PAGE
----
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No More Movie
Despite the box office success of the 2008 and 2010 Sex and the City films, Sarah Jessica Parker confirmed in September 2017 that plans for a third installment had been scrapped. While sources said that Kim Cattrall, who played sexpot publicist Samantha, had made diva-like demands, but she said she never agreed to board the project. As for her costars? “We’ve never been friends,” she said. “We’ve been colleagues and in some way, it’s a very healthy place to be.” Ouch.
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These Shoes Weren't Made for Walking
We couldn't help but wonder: Don't those beautiful Manolo Blahniks kind of hurt? Yup. In 2013, SJP admitted that wearing sky-high heels to play hopeless romantic writer Carrie harmed her feet. "I went to a foot doctor and he said, ‘Your foot does things it shouldn't be able to do. That bone there…You've created that bone. It doesn't belong there,'" she said. And Kristin Davis, aka prim and proper Charlotte, regrets the style standards set by the show's signature stilettos. "“It did seem we were trying to say to women, ‘You should be wearing heels like these,'” she said in 2014, “but we definitely weren’t. Were they beautiful shoes? Yes. Were they appropriate for the characters? Yes, that’s what women like that wear. But it became a bigger picture thing, where it seemed women should be wearing them every day.”
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In 2016, Cynthia Nixon — bad-ass attorney Miranda — discussed how TV today shows women of all sizes and shapes. “Girls has been important in changing the game for female actresses," she said. "In Sex and the City we had to be thin and look great all the time; in Girls they have permission to be more real and less airbrushed." Still, let's not forget that SATC tackled the issue of weight loss — what's more relatable than watching Miranda freak out after eating cake out of the garbage?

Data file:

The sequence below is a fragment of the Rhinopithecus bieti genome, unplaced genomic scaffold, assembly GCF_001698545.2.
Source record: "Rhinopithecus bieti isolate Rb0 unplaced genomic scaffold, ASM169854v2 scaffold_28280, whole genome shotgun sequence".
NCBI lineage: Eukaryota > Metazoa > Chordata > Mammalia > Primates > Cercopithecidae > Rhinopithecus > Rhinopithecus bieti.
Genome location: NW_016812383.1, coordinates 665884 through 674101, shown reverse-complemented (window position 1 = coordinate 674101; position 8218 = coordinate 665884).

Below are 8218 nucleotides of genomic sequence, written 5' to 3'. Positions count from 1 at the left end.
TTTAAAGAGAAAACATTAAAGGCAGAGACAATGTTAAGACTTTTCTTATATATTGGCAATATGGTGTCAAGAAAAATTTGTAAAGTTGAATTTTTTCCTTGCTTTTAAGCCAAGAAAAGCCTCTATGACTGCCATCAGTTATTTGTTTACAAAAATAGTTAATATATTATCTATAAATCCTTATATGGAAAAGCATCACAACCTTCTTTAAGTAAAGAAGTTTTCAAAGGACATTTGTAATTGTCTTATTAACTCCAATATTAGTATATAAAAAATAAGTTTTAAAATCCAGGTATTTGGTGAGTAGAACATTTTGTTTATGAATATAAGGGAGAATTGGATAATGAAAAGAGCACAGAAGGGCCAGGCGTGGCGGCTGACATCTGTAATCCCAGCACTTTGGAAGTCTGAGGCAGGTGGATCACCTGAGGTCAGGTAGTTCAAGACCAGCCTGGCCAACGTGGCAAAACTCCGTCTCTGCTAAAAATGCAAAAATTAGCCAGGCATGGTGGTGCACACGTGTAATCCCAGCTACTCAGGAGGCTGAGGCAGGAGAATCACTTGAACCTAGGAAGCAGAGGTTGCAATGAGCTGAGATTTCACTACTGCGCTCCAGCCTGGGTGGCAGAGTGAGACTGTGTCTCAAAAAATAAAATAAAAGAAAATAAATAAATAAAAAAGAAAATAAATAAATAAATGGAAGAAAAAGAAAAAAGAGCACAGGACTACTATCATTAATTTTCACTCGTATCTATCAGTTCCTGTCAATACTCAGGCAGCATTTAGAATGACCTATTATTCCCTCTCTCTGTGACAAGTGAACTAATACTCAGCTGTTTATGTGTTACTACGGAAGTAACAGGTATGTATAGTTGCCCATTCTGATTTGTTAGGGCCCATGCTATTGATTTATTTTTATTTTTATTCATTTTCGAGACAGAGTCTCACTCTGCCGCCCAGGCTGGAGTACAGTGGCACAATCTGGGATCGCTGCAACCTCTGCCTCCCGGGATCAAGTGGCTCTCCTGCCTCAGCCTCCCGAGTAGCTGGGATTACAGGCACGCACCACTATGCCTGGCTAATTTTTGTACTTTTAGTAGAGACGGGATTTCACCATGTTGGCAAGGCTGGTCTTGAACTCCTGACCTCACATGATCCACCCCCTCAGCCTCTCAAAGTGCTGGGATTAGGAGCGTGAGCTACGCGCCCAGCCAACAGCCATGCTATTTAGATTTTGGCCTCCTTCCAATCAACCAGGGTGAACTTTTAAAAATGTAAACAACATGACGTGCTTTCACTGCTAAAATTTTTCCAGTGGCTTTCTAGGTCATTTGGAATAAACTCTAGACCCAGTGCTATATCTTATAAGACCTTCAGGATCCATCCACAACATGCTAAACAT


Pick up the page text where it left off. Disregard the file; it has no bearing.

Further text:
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Choosing Her Career
In October 2017, Cattrall said SATC's packed production scheduled influenced her decision not to have children after considering in vitro fertilization in 1998: "I thought to myself, ‘Wow, I have 19-hour days on this series. … My Monday morning would start at 4:45 a.m. and go to one or two in the morning. How could I possibly continue to do that, especially in my early 40s?"
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If you shipped Carrie and Mr. Big, you abso-f—nig-lutely loved the 2004 finale, when our Paris-hating protagonist broke up with Petrovsky and ran into the arms of her on-off flame. (In the first movie, he proposes, then leaves her at the altar, then wins her back again ... it's a whole thing.) But creator Darren Star revealed in 2016 that he didn't appreciate the series' last few episodes. "I think the show ultimately betrayed what it was about, which was that women don’t ultimately find happiness from marriage. Not that they can’t. But the show initially was going off script from the romantic comedies that had come before it."
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